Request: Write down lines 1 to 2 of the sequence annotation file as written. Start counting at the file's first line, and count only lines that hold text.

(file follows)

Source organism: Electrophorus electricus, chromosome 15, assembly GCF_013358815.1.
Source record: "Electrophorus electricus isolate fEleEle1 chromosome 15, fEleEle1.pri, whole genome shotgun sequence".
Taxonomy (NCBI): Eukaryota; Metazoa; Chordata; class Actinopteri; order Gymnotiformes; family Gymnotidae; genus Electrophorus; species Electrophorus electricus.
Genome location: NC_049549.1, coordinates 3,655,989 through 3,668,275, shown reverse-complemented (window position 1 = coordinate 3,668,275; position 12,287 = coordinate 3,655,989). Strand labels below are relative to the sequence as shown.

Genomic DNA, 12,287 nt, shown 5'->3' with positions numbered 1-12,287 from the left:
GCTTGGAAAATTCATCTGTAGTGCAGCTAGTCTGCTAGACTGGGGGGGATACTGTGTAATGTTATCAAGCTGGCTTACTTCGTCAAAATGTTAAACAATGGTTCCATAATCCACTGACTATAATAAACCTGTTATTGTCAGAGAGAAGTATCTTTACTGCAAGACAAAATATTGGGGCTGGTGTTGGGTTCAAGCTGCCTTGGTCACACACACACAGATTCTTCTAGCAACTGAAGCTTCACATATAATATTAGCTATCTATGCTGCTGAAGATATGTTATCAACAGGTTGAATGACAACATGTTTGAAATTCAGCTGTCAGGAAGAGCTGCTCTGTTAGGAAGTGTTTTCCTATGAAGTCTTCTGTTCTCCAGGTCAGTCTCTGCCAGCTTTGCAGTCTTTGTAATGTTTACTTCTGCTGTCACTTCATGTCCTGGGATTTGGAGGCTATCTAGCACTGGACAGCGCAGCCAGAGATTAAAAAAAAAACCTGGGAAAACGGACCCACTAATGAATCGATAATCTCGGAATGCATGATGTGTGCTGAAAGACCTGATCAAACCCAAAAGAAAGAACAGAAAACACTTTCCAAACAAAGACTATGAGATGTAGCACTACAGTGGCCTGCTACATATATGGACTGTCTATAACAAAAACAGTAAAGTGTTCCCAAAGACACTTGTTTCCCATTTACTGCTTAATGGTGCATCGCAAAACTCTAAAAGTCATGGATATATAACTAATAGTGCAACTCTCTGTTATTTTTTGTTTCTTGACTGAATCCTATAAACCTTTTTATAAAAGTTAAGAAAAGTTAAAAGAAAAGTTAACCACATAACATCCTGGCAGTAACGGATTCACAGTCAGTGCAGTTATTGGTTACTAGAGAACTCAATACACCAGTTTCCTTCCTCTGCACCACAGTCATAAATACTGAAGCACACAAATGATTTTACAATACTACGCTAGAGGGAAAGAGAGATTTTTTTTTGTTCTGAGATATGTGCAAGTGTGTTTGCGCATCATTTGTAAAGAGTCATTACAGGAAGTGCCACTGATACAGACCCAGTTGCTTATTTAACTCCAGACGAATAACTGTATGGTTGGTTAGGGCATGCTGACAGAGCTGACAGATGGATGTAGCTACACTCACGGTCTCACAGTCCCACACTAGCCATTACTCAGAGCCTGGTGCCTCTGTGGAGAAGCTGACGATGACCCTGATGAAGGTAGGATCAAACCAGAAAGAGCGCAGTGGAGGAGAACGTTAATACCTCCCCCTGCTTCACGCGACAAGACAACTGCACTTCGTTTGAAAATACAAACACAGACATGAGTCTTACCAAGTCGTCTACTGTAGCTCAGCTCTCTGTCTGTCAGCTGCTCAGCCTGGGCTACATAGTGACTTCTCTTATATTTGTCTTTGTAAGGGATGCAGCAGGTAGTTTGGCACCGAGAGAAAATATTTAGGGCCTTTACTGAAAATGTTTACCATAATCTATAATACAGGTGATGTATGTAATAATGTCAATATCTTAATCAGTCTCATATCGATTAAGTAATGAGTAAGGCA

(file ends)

Source organism: Electrophorus electricus, chromosome 15, assembly GCF_013358815.1.
Source record: "Electrophorus electricus isolate fEleEle1 chromosome 15, fEleEle1.pri, whole genome shotgun sequence".